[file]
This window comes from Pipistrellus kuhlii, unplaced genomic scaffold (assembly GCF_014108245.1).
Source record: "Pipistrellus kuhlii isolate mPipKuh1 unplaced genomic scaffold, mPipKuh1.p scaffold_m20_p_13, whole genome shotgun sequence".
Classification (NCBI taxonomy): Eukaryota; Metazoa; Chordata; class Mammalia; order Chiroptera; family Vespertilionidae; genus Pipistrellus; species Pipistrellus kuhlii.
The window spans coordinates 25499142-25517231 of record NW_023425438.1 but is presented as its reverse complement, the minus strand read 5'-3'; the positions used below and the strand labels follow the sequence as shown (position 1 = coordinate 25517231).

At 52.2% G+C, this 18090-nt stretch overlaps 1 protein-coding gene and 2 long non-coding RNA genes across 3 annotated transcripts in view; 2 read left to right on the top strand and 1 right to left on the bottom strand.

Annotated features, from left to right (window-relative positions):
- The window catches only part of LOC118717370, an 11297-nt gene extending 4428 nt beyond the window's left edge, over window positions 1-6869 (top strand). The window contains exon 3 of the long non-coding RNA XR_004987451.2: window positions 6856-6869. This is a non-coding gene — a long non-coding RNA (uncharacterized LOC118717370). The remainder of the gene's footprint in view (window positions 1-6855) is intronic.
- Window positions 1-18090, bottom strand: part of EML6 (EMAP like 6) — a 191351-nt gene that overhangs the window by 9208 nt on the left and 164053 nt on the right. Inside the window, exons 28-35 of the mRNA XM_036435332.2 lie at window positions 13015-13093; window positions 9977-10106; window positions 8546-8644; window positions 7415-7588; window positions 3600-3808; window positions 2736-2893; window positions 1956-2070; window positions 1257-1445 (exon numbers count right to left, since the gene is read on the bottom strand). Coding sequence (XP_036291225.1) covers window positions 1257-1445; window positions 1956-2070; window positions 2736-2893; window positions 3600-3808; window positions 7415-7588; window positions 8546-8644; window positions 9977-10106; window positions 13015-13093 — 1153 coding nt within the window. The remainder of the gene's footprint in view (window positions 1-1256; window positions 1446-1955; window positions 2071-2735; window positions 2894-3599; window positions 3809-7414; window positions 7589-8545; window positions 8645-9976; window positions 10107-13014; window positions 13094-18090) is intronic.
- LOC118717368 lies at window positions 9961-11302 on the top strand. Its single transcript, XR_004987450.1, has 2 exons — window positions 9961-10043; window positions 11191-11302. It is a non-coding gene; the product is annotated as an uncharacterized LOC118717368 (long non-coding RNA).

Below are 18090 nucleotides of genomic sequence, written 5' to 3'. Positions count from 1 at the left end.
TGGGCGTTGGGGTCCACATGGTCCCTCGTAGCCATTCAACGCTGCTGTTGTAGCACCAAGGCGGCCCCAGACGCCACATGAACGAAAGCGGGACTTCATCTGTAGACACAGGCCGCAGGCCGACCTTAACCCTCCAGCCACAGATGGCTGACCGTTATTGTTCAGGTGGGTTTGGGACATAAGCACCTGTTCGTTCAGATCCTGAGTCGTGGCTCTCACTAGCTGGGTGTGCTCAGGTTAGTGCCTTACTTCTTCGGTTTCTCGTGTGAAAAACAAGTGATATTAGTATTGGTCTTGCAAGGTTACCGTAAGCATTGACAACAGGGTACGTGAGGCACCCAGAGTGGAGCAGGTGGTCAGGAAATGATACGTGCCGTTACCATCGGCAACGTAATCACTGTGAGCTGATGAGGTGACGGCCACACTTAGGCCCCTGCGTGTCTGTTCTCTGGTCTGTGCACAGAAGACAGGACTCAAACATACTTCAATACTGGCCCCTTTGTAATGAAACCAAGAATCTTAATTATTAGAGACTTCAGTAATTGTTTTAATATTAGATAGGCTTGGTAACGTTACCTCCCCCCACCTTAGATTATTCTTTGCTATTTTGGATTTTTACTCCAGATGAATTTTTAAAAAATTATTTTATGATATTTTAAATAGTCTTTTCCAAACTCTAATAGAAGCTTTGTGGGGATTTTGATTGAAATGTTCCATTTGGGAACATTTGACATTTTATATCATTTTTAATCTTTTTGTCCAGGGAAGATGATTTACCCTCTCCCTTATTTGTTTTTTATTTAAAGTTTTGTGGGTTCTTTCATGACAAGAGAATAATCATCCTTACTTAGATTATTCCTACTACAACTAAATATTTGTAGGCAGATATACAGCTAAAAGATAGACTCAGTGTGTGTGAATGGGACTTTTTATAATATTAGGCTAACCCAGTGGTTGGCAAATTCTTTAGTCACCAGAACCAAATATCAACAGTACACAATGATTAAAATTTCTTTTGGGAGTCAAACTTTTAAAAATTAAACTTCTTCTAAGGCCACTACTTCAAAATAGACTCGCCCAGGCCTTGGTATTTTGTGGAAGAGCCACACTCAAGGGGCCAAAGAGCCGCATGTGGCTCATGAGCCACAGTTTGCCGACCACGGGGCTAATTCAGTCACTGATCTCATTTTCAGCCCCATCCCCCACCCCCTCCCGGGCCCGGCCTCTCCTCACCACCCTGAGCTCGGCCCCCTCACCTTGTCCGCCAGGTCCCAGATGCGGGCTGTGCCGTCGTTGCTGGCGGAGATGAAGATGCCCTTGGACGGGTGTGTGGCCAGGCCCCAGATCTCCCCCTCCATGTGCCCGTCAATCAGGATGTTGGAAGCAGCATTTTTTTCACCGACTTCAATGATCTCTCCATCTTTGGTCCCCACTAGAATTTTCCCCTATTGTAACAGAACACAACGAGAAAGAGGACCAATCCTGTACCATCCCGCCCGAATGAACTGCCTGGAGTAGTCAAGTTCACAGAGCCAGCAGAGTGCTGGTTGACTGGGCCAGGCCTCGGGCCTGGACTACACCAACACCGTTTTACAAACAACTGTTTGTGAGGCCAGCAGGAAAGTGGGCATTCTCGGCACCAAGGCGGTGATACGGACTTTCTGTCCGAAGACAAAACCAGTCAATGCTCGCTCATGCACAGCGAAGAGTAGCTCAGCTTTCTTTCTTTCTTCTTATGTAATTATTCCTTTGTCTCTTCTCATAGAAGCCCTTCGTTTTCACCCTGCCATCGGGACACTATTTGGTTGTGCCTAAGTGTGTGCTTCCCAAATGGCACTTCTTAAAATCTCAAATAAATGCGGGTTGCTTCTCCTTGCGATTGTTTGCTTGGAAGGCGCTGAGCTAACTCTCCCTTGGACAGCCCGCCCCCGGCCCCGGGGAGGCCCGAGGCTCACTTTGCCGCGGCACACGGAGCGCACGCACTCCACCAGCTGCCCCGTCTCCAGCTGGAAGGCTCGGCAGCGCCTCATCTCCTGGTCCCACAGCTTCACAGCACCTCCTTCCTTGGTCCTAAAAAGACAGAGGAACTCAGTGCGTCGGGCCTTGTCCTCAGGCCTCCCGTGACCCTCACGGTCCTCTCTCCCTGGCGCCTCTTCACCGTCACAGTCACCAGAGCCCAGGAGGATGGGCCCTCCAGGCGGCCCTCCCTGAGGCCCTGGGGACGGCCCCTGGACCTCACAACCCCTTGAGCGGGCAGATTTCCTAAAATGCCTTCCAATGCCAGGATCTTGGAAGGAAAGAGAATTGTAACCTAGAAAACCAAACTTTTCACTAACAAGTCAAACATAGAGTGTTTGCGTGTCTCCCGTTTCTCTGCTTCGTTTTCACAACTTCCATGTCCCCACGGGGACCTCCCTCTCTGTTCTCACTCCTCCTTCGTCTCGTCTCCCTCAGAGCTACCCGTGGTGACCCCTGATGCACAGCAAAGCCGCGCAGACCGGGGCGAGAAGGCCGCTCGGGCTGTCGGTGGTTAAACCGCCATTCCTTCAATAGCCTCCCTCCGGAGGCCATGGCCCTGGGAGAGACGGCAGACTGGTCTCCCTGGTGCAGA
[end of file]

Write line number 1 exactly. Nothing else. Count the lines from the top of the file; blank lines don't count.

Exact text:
This window comes from Pipistrellus kuhlii, unplaced genomic scaffold (assembly GCF_014108245.1).